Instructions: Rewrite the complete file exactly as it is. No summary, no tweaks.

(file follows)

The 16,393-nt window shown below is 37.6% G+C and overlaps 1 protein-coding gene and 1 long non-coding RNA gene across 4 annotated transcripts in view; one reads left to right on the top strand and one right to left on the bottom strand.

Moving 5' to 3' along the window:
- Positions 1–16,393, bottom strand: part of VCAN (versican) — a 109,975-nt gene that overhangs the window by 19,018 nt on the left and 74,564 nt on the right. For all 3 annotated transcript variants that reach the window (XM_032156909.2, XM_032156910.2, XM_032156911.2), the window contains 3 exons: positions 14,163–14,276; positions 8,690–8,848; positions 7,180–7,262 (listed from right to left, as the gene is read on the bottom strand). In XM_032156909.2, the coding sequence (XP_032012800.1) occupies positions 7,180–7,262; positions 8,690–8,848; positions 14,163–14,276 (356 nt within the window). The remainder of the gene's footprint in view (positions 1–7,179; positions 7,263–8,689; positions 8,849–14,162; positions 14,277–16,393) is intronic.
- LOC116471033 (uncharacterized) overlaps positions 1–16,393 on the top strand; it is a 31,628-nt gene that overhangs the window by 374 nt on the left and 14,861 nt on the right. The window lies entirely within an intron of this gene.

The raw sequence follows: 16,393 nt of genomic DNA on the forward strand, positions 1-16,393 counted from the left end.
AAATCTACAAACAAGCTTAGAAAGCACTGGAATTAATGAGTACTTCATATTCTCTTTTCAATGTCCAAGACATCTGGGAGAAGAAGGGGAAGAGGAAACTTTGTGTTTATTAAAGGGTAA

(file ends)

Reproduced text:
The 16,393-nt window shown below is 37.6% G+C and overlaps 1 protein-coding gene and 1 long non-coding RNA gene across 4 annotated transcripts in view; one reads left to right on the top strand and one right to left on the bottom strand.

Moving 5' to 3' along the window:
- Positions 1–16,393, bottom strand: part of VCAN (versican) — a 109,975-nt gene that overhangs the window by 19,018 nt on the left and 74,564 nt on the right. For all 3 annotated transcript variants that reach the window (XM_032156909.2, XM_032156910.2, XM_032156911.2), the window contains 3 exons: positions 14,163–14,276; positions 8,690–8,848; positions 7,180–7,262 (listed from right to left, as the gene is read on the bottom strand). In XM_032156909.2, the coding sequence (XP_032012800.1) occupies positions 7,180–7,262; positions 8,690–8,848; positions 14,163–14,276 (356 nt within the window). The remainder of the gene's footprint in view (positions 1–7,179; positions 7,263–8,689; positions 8,849–14,162; positions 14,277–16,393) is intronic.
- LOC116471033 (uncharacterized) overlaps positions 1–16,393 on the top strand; it is a 31,628-nt gene that overhangs the window by 374 nt on the left and 14,861 nt on the right. The window lies entirely within an intron of this gene.

The raw sequence follows: 16,393 nt of genomic DNA on the forward strand, positions 1-16,393 counted from the left end.
AAATCTACAAACAAGCTTAGAAAGCACTGGAATTAATGAGTACTTCATATTCTCTTTTCAATGTCCAAGACATCTGGGAGAAGAAGGGGAAGAGGAAACTTTGTGTTTATTAAAGGGTAA